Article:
Why do we go through these phases? Are we really so shallow that we care about the polar bears and our carbon footprints only when gas is over $3.00 per gallon? Why? Why does the price of the fuel our cars burn have ANYTHING to do with caring about living responsibly? See, this is where I have gotten lost this year. The green movement started as people really caring, I think, and then after the presidential inauguration, health care became the only thing we talked about. Michael Jackson, the king of pop, died. That's a big deal. Is it big enough for CNN to turn into E! and report on nothing other than 24/7 coverage of MJ? Until the balloon boy story captured our national attention for what seemed like an eternity. Seriously, is this what we care about?

I don't want to call myself an environmentalist anymore. We shouldn't have to. Caring about issues that matter should not require a movement. Or a label. I feel like the quality of life in our country is not getting better. Sure we txt, tweet and have Mafia Wars to get us through the day. But are we also spending time outside? Breathing fresh air?

According to the movie Food, Inc. (Editor's note: This movie should be required viewing for all Americans), 1 in 3 Americans born after the year 2000 will develop early onset diabetes. 1 in 2 for African American babies.

What are we doing? Changing our light bulbs and using fewer plastic bags is not enough. These are great things to do but in the grand scheme of things we as a people need to fundamentally change our definition of the American Dream. If we keep up with this pace of buying McMansions with toxic drywall from China and eating food that is making us sick, what are we really dreaming of?

I had the good fortune of meeting artist David Brown yesterday. He lives in a straw bale house with no electricity and no running water in Old Saybrook, CT. My wife recently helped him adopt a stray cat that needed a home. This was one of the most gentle and kind souls I had ever met. He is so grateful for the simplest things in life.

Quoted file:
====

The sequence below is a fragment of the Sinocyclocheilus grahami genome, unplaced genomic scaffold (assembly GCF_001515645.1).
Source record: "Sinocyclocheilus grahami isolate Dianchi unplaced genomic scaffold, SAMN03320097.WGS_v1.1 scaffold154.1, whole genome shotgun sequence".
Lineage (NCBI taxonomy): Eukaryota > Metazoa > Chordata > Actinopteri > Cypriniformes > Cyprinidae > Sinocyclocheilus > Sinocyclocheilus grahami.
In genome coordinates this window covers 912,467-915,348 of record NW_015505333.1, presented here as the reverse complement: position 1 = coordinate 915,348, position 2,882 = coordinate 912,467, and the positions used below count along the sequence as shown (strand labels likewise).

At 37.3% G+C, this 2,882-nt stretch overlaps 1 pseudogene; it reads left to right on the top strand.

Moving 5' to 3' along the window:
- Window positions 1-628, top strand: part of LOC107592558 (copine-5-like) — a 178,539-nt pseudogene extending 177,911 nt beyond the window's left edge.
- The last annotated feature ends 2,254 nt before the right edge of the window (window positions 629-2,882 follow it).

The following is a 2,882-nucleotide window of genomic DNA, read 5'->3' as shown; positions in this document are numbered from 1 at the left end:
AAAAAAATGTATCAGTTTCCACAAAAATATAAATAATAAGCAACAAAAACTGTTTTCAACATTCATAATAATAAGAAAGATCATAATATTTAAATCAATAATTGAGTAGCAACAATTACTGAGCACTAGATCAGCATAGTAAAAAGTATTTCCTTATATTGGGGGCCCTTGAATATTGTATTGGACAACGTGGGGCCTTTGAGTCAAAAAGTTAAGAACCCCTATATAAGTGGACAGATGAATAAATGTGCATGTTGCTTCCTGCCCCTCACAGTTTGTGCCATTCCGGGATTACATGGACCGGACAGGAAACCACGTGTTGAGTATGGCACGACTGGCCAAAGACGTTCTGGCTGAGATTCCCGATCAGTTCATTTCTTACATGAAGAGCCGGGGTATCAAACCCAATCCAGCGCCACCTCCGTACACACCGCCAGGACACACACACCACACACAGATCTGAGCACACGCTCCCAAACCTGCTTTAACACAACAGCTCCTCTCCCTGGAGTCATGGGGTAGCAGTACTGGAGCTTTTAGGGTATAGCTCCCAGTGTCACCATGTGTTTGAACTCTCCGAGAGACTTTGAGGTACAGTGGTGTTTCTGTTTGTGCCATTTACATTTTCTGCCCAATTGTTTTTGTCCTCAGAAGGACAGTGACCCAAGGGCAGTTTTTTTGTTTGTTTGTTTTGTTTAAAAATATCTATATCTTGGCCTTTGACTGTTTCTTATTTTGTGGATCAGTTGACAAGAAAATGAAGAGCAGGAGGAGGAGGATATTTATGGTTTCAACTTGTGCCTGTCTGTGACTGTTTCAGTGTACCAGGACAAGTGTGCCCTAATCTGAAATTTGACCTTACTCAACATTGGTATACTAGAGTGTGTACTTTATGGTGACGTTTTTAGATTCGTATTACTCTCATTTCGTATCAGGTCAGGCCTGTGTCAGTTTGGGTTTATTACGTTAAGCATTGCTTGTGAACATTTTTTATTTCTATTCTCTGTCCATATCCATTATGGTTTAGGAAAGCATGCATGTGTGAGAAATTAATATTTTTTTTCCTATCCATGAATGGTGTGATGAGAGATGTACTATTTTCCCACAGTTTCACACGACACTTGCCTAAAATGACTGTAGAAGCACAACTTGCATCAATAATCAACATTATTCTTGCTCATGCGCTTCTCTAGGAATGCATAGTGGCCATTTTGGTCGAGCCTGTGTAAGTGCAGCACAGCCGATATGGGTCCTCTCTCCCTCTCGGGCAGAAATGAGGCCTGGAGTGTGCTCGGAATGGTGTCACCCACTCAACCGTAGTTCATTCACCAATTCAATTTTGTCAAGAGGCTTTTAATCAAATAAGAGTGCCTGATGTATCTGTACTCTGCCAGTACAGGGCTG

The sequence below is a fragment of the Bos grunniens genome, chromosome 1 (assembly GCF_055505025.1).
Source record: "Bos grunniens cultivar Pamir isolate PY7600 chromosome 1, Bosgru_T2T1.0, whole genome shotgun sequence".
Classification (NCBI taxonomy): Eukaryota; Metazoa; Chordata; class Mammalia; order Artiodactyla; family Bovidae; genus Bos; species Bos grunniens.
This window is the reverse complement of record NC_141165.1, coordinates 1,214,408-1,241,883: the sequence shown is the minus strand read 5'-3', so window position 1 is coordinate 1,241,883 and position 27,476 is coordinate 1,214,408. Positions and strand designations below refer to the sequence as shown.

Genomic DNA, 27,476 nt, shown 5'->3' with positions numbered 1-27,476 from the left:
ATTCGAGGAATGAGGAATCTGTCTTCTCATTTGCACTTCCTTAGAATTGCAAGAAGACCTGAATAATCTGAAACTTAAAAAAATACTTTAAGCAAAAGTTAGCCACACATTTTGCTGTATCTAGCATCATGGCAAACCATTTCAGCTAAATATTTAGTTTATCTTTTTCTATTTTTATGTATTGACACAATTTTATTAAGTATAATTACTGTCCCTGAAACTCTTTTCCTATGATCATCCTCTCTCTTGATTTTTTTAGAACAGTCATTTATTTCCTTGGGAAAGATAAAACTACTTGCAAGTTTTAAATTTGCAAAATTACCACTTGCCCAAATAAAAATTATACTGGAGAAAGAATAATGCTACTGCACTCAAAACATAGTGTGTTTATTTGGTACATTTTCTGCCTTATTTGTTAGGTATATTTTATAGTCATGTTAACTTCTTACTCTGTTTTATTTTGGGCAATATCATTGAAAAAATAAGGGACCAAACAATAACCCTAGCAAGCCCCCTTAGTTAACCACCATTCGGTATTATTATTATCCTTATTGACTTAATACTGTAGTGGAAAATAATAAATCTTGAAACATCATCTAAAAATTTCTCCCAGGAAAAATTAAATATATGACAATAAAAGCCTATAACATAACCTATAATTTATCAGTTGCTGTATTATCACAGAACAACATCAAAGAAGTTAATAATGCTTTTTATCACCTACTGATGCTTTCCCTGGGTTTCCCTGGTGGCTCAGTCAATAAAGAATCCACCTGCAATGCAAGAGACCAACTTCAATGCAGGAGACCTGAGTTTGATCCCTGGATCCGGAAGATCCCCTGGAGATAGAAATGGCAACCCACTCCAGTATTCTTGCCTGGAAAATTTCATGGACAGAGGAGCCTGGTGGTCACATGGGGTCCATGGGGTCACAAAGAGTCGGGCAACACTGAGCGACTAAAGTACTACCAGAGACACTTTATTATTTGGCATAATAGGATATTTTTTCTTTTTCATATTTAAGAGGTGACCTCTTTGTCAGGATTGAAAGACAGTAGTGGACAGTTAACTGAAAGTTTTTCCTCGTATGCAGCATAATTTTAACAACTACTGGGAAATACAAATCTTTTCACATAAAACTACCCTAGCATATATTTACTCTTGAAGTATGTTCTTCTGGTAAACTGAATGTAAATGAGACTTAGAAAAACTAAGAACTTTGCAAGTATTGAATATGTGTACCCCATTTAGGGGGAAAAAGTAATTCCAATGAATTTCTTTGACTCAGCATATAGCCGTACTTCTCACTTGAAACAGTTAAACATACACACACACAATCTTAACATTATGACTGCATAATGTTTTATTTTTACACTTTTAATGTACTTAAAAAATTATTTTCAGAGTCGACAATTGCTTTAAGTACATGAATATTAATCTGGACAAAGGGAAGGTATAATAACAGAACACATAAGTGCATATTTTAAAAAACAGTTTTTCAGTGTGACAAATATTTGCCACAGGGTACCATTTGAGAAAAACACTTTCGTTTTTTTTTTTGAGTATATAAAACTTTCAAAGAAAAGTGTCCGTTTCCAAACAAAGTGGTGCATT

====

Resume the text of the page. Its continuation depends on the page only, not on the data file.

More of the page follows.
Hence, the title of this post. People call people who speak up about caring about natural things "Environmentalists" and we people supposedly are part of the Green Movement. But if you boil away capitalism and Americanism and corruption and everything else, all we people really want is for it to be mainstream to live natural lives and to be grateful and appreciative of what we were born into.

I don't mean we all should live like David. I don't think I could. As a society, there are some luxuries I don't think we could do away with and still have a functional society. But there are so many things we could live without and expectations of those things that could away, revealing a less stressful and more enjoyable way of life.

We as a country have completely lost our connection with the land on which we live. We don't farm. We don't need the sun to tell time. We heat and have air conditioning so the seasons don't really matter. Fruits and vegetables are made to look ripe through unnatural processes throughout the year.

Here at the end of the year, and decade, I want more than anything for us to stop and really think about what is real. And what we actually need in our lives in order to be happy.